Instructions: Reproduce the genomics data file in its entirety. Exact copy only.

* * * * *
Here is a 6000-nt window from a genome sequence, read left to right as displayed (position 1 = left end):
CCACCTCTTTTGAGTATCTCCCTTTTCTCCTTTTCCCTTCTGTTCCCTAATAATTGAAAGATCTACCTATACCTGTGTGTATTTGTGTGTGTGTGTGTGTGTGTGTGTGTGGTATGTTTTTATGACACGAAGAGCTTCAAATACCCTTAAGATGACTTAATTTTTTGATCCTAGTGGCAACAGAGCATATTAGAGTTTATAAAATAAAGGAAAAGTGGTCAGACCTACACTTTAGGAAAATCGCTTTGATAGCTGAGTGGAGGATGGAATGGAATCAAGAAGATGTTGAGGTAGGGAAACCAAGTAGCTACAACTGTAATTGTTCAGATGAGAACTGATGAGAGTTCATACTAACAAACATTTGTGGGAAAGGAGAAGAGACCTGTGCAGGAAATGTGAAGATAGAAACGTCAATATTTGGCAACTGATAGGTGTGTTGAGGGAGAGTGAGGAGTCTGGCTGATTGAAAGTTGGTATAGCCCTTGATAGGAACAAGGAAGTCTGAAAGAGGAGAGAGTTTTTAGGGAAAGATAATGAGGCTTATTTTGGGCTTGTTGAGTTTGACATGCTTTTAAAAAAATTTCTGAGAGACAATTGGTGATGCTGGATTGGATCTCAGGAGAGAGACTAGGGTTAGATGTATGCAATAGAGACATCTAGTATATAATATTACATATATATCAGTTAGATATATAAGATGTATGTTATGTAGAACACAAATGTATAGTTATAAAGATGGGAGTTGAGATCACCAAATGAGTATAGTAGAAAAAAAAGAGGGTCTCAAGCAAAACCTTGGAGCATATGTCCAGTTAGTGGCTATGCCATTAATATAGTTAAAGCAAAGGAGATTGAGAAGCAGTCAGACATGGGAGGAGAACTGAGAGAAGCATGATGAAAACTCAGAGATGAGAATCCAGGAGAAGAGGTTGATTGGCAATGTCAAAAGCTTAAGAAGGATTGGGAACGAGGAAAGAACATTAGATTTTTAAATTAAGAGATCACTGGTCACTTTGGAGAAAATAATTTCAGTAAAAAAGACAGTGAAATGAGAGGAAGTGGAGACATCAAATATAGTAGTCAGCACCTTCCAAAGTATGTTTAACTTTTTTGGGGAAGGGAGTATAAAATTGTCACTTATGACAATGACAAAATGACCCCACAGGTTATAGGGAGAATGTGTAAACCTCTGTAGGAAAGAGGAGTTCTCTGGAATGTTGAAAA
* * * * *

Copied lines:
Here is a 6000-nt window from a genome sequence, read left to right as displayed (position 1 = left end):
CCACCTCTTTTGAGTATCTCCCTTTTCTCCTTTTCCCTTCTGTTCCCTAATAATTGAAAGATCTACCTATACCTGTGTGTATTTGTGTGTGTGTGTGTGTGTGTGTGTGTGGTATGTTTTTATGACACGAAGAGCTTCAAATACCCTTAAGATGACTTAATTTTTTGATCCTAGTGGCAACAGAGCATATTAGAGTTTATAAAATAAAGGAAAAGTGGTCAGACCTACACTTTAGGAAAATCGCTTTGATAGCTGAGTGGAGGATGGAATGGAATCAAGAAGATGTTGAGGTAGGGAAACCAAGTAGCTACAACTGTAATTGTTCAGATGAGAACTGATGAGAGTTCATACTAACAAACATTTGTGGGAAAGGAGAAGAGACCTGTGCAGGAAATGTGAAGATAGAAACGTCAATATTTGGCAACTGATAGGTGTGTTGAGGGAGAGTGAGGAGTCTGGCTGATTGAAAGTTGGTATAGCCCTTGATAGGAACAAGGAAGTCTGAAAGAGGAGAGAGTTTTTAGGGAAAGATAATGAGGCTTATTTTGGGCTTGTTGAGTTTGACATGCTTTTAAAAAAATTTCTGAGAGACAATTGGTGATGCTGGATTGGATCTCAGGAGAGAGACTAGGGTTAGATGTATGCAATAGAGACATCTAGTATATAATATTACATATATATCAGTTAGATATATAAGATGTATGTTATGTAGAACACAAATGTATAGTTATAAAGATGGGAGTTGAGATCACCAAATGAGTATAGTAGAAAAAAAAGAGGGTCTCAAGCAAAACCTTGGAGCATATGTCCAGTTAGTGGCTATGCCATTAATATAGTTAAAGCAAAGGAGATTGAGAAGCAGTCAGACATGGGAGGAGAACTGAGAGAAGCATGATGAAAACTCAGAGATGAGAATCCAGGAGAAGAGGTTGATTGGCAATGTCAAAAGCTTAAGAAGGATTGGGAACGAGGAAAGAACATTAGATTTTTAAATTAAGAGATCACTGGTCACTTTGGAGAAAATAATTTCAGTAAAAAAGACAGTGAAATGAGAGGAAGTGGAGACATCAAATATAGTAGTCAGCACCTTCCAAAGTATGTTTAACTTTTTTGGGGAAGGGAGTATAAAATTGTCACTTATGACAATGACAAAATGACCCCACAGGTTATAGGGAGAATGTGTAAACCTCTGTAGGAAAGAGGAGTTCTCTGGAATGTTGAAAA